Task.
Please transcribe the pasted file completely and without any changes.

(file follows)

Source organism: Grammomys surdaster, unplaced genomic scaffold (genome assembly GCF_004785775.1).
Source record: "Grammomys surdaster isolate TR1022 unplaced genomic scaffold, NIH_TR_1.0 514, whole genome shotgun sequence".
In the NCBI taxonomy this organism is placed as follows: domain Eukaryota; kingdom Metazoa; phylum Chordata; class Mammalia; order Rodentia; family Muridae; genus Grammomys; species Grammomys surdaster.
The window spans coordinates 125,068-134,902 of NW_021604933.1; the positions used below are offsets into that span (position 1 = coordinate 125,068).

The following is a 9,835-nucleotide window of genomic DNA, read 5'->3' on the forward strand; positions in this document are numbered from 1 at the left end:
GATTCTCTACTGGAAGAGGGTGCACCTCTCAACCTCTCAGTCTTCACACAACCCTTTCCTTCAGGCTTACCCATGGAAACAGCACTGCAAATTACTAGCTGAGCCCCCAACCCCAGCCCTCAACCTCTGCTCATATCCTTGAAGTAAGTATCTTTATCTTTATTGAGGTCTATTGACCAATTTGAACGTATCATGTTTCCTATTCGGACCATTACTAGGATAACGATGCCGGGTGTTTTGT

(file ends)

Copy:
Source organism: Grammomys surdaster, unplaced genomic scaffold (genome assembly GCF_004785775.1).
Source record: "Grammomys surdaster isolate TR1022 unplaced genomic scaffold, NIH_TR_1.0 514, whole genome shotgun sequence".
In the NCBI taxonomy this organism is placed as follows: domain Eukaryota; kingdom Metazoa; phylum Chordata; class Mammalia; order Rodentia; family Muridae; genus Grammomys; species Grammomys surdaster.
The window spans coordinates 125,068-134,902 of NW_021604933.1; the positions used below are offsets into that span (position 1 = coordinate 125,068).

The following is a 9,835-nucleotide window of genomic DNA, read 5'->3' on the forward strand; positions in this document are numbered from 1 at the left end:
GATTCTCTACTGGAAGAGGGTGCACCTCTCAACCTCTCAGTCTTCACACAACCCTTTCCTTCAGGCTTACCCATGGAAACAGCACTGCAAATTACTAGCTGAGCCCCCAACCCCAGCCCTCAACCTCTGCTCATATCCTTGAAGTAAGTATCTTTATCTTTATTGAGGTCTATTGACCAATTTGAACGTATCATGTTTCCTATTCGGACCATTACTAGGATAACGATGCCGGGTGTTTTGT